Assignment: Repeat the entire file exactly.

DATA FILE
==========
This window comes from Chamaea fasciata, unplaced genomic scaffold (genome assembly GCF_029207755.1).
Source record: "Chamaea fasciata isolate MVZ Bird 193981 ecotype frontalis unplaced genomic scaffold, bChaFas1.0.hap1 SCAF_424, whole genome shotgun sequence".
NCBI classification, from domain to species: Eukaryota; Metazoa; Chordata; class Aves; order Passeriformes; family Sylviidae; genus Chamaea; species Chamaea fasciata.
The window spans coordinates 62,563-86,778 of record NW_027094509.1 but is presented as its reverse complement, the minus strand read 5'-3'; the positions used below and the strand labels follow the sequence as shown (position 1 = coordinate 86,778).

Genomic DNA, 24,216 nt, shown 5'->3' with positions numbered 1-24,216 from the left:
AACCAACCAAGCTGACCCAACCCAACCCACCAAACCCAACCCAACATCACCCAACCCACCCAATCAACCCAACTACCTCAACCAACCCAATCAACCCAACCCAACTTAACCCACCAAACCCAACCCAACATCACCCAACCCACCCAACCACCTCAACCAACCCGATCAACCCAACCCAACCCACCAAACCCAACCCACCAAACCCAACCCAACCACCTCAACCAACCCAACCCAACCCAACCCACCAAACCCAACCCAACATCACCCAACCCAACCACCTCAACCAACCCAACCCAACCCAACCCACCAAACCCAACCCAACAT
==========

This window comes from Chamaea fasciata, unplaced genomic scaffold (genome assembly GCF_029207755.1).
Source record: "Chamaea fasciata isolate MVZ Bird 193981 ecotype frontalis unplaced genomic scaffold, bChaFas1.0.hap1 SCAF_424, whole genome shotgun sequence".
NCBI classification, from domain to species: Eukaryota; Metazoa; Chordata; class Aves; order Passeriformes; family Sylviidae; genus Chamaea; species Chamaea fasciata.
The window spans coordinates 62,563-86,778 of record NW_027094509.1 but is presented as its reverse complement, the minus strand read 5'-3'; the positions used below and the strand labels follow the sequence as shown (position 1 = coordinate 86,778).

Genomic DNA, 24,216 nt, shown 5'->3' with positions numbered 1-24,216 from the left:
AACCAACCAAGCTGACCCAACCCAACCCACCAAACCCAACCCAACATCACCCAACCCACCCAATCAACCCAACTACCTCAACCAACCCAATCAACCCAACCCAACTTAACCCACCAAACCCAACCCAACATCACCCAACCCACCCAACCACCTCAACCAACCCGATCAACCCAACCCAACCCACCAAACCCAACCCACCAAACCCAACCCAACCACCTCAACCAACCCAACCCAACCCAACCCACCAAACCCAACCCAACATCACCCAACCCAACCACCTCAACCAACCCAACCCAACCCAACCCACCAAACCCAACCCAACAT